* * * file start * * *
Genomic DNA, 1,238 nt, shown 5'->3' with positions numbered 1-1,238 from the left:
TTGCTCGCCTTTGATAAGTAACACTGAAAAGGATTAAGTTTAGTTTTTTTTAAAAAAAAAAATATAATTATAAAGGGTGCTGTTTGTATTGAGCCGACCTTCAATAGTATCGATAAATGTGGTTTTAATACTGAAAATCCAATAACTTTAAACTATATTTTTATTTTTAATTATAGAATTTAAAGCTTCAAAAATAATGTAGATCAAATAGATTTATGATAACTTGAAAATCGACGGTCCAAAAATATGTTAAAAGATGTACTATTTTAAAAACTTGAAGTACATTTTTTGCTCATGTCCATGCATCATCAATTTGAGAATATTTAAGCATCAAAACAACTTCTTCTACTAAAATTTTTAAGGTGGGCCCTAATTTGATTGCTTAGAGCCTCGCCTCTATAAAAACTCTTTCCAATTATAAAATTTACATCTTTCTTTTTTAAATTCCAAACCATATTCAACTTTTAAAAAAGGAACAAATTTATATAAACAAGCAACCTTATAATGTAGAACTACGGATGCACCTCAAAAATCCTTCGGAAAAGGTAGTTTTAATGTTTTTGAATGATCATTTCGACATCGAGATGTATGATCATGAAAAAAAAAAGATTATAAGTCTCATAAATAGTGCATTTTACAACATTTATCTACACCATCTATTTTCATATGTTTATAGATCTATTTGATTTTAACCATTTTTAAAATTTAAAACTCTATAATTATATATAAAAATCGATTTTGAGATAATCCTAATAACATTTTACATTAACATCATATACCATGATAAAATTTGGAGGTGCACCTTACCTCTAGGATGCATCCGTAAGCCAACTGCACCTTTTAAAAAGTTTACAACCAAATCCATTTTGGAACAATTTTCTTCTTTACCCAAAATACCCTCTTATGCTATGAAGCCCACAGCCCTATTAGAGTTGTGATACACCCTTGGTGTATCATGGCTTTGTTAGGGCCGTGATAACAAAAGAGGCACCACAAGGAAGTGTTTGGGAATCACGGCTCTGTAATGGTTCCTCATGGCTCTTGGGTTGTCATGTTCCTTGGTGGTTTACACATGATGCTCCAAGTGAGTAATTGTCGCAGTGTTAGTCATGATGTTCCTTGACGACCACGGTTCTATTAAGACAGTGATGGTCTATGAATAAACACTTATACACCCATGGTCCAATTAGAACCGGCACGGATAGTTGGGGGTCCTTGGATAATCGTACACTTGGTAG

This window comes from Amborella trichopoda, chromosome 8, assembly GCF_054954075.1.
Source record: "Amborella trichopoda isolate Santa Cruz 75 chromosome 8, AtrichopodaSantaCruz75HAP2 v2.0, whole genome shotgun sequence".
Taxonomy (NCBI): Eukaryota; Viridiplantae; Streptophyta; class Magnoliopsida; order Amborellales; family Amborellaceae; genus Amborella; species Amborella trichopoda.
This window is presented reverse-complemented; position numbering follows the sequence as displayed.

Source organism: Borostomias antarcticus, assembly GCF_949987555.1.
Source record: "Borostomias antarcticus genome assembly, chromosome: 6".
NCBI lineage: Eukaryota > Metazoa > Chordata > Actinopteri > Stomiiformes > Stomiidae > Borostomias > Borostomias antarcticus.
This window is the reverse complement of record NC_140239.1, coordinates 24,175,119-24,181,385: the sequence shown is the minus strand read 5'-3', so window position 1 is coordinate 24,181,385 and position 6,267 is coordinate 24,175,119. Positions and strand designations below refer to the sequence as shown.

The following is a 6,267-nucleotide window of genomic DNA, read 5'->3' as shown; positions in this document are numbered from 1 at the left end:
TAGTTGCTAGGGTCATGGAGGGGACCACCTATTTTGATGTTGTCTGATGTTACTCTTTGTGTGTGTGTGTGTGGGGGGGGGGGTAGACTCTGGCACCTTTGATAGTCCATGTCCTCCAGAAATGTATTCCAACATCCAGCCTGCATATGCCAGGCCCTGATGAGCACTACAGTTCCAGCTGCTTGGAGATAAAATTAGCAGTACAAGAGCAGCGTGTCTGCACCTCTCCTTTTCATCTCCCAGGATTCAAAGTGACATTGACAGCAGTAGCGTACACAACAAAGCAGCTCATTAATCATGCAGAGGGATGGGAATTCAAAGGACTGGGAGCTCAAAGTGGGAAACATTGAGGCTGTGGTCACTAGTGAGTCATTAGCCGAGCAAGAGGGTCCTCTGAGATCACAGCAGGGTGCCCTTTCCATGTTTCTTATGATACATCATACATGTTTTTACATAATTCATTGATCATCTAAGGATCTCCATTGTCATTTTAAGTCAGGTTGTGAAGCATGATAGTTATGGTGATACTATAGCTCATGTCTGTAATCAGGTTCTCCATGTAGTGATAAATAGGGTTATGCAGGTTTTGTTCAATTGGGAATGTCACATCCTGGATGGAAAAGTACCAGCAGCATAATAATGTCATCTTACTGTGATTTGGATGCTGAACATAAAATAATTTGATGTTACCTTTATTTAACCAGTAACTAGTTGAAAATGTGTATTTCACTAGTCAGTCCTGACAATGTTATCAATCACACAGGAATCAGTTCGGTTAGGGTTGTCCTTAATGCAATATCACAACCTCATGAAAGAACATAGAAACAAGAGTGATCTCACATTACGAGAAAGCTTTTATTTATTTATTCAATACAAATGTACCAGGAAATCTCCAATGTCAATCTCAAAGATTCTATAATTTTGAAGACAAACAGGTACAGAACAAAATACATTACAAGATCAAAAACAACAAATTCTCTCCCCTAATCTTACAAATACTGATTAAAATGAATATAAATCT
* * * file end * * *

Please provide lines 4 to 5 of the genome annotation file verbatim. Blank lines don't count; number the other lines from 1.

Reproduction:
Source record: "Amborella trichopoda isolate Santa Cruz 75 chromosome 8, AtrichopodaSantaCruz75HAP2 v2.0, whole genome shotgun sequence".
Taxonomy (NCBI): Eukaryota; Viridiplantae; Streptophyta; class Magnoliopsida; order Amborellales; family Amborellaceae; genus Amborella; species Amborella trichopoda.